Fiat and Fila Italian Open
Fiat and Fila Italian Open
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Event Features
Janzen makes rare European Tour appearance
Olazabal in need of recharge

Masters champion Jose Maria Olazabal admits he needs to fire himself up for this week's Italian Open.

"I'm running on empty at the moment and need to lift my emotions," Olazabal said on Wednesday.

The Spaniard said he had come down to earth since winning his second Masters earlier this month. "Somehow I feel empty, drained of adrenalin. My emotions are pretty flat."

"The quicker I start playing better then the quicker I will get focused again, get my fighting spirit back," said Olazabal, whose rivals from Thursday will include last year's U.S. Open winner Lee Janzen.

Defending champion Patrik Sjoland of Sweden, European rankings leader David Howell of Britain and home favourite Costantino Rocca will also compete for the $155,000 first prize.

Olazabal, 33, missed the cut by a stroke in last week's Spanish Open after returning to the European Tour.

"There was not much time for practice but I should have played better than I did last week," said Olazabal.

"My short game was poor and I putted terribly. This week my schedule is pretty well back to normal so I'm hoping for better things.

"My biggest problem is my emotions. It's very difficult to find yourself with the same sort of attitude and approach as I had playing the Masters' last couple of days.

"I didn't experience the same thing in 1994 when I first won the Masters but then this meant a lot more after my problems with my feet."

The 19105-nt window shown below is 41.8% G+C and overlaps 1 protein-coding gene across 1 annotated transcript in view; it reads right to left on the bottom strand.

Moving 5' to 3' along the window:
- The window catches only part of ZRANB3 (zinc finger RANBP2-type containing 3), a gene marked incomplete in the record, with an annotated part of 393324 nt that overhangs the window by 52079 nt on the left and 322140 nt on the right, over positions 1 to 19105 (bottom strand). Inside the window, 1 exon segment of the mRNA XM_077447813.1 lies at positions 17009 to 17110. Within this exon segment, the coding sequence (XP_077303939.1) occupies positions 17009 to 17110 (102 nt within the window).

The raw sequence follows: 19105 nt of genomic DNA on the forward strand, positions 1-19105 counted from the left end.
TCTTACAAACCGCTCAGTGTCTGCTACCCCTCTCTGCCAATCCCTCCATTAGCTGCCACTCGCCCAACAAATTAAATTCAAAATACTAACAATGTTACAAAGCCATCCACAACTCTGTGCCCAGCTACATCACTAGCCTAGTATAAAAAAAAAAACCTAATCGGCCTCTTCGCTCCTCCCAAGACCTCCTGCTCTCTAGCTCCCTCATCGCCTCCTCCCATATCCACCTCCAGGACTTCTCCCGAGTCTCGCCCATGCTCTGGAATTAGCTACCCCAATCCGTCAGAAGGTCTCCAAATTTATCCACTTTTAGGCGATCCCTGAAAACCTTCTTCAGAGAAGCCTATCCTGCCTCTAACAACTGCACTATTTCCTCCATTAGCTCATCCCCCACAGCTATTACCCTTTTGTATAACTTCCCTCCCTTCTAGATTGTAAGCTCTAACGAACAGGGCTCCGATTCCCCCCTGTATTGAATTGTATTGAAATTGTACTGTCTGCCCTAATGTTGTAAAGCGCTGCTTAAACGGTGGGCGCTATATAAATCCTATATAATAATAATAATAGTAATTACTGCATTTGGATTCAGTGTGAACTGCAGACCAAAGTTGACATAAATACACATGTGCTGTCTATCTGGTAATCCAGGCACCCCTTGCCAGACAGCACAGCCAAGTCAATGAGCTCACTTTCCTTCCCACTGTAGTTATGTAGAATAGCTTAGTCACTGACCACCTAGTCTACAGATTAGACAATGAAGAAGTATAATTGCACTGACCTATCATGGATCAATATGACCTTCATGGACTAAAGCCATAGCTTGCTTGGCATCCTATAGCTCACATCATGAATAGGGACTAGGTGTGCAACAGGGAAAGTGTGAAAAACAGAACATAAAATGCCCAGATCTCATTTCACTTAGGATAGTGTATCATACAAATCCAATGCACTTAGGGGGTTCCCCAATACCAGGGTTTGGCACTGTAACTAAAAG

Olazabal was sidelined for 18 months with a career-threatening foot injury from 1995.

"It just needs for me to get close to winning a tournament to bring my adrenalin back," added Olazabal, who will play the French Open next week and then the Benson and Hedges International Open.

Janzen, twice U.S. Open champion, is making a rare trip to Europe and hopes the experience will do him good.

"We play for a lot of money at home so it's not easy to leave home," said the American, who was only one off the lead in the Masters until fading to 14th.

"But if you do well early in the year it opens the door to playing more abroad.

"I think it's important to win outside the United States, good for the c.v. Playing abroad makes you a more complete player.

"The standard has gone up in Europe so I fully expect this week to be very competitive which is also good for me."

Severiano Ballesteros tries to make his second cut of the year after last week's controversy over a penalty drop which appeared to give him an advantage in the first round of the Spanish Open.

Ballesteros escaped sanction and a European Tour spokesman said the matter, which caused a lot of anger and discussion among the Spaniard's fellow players, was closed.


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